Travis Snider was drafted by the Toronto Blue Jays with the fourteenth overall selection in the 2006 amateur draft. Snider played his High School baseball at Jackson High, in the state of Washington. The selection of Snider broke a long running trend set by General Mangers JP Ricciardi, who in pure money ball fashion prefers to draft college players in the early rounds of a draft. In fact, outside of the selection of Snider, JP’s highest pick used on a high school player was 206th overall, in 2002.
One of the historical knocks against drafting a high school player with a high selection is that you will have to wait a few years for them to grow into their bodies. This should not be an issue for Snider, who stands at a height of 6 feet and a weight of 220 pounds. He even played running back and linebacker in high school. Baseball America ranked Snider as the fourth best high school player heading into the 2006 draft and he has done nothing to dispel his ranking. Below are his stats from short season Appalachian League rookie ball.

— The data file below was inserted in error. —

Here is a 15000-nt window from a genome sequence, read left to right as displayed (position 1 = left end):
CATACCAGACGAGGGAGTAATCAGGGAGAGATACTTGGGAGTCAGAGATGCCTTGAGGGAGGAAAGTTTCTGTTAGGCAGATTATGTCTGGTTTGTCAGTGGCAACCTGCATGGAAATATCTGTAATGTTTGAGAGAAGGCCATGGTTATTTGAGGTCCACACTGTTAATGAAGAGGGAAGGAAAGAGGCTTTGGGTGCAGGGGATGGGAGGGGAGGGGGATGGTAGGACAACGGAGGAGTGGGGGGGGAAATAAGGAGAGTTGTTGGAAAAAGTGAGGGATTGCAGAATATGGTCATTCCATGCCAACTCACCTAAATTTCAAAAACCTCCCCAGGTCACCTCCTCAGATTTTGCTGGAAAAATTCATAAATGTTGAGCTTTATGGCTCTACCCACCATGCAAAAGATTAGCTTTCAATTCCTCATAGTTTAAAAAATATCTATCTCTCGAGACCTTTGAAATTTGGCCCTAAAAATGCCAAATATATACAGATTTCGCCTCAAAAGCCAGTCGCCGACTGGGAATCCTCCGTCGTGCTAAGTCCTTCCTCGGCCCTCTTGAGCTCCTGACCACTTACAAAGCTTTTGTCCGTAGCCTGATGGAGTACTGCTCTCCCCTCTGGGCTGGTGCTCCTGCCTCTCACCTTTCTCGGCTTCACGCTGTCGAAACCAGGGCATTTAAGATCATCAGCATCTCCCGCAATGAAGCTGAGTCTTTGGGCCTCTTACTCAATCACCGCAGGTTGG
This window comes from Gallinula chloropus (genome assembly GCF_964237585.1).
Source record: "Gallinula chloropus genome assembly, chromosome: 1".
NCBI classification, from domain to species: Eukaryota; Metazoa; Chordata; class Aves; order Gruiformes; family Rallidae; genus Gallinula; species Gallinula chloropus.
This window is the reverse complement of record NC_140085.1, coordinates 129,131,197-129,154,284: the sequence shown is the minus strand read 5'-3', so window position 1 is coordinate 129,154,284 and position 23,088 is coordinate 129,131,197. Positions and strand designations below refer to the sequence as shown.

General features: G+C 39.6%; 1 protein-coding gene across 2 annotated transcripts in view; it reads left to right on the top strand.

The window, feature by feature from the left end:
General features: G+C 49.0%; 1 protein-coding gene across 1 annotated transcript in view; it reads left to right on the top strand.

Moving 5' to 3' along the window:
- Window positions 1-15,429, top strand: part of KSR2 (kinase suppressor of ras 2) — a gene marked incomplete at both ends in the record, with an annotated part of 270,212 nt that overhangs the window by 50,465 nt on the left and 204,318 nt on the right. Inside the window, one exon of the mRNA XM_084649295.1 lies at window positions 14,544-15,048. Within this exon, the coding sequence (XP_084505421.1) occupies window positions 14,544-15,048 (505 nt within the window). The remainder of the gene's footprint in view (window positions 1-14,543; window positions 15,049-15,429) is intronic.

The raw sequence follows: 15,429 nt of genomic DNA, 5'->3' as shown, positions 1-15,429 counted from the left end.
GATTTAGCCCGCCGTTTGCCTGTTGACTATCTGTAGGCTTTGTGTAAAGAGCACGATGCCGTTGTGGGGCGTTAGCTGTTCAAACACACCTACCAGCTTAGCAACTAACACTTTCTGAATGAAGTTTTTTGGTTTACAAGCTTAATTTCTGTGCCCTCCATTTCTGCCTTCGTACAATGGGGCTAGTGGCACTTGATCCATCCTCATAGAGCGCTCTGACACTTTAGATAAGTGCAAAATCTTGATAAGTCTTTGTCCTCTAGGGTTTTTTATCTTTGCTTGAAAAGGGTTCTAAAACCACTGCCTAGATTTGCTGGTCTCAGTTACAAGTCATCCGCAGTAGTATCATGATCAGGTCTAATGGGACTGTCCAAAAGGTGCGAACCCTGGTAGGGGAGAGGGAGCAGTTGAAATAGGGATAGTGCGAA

Travis Snider Stats:
Talk about some great stats from an 18 year old! Plenty of power, average, walks and he even threw in six steals.
|Splits: (Current team only)|
When we look at his splits we have to be impressed with his .957 OPS vs. left handed pitchers. Now, if we had to pick on one thing it would be his walk to strikeout ratio against lhp, at a rate of 20:4. This would indicate that he isn’t picking up the ball as well out of a lefty’s hand as opposed to a righty’s but again this is a small sample and quite a small sticking point for a player that slugged .609 against left handed pitching. However, it will be an interesting area to keep an eye on in the near future. From what we have gathered at Mop Up Duty, Snider will not be participating in any winter leagues. With a promotion to low A all but assured for next season the future looks bright for Travis Snider and he will certainly be one prospect to keep an eye on.
Travis Snider won the 2006 Appalachian League MVP Award. He was also a first team outfielder. Good job, Travis!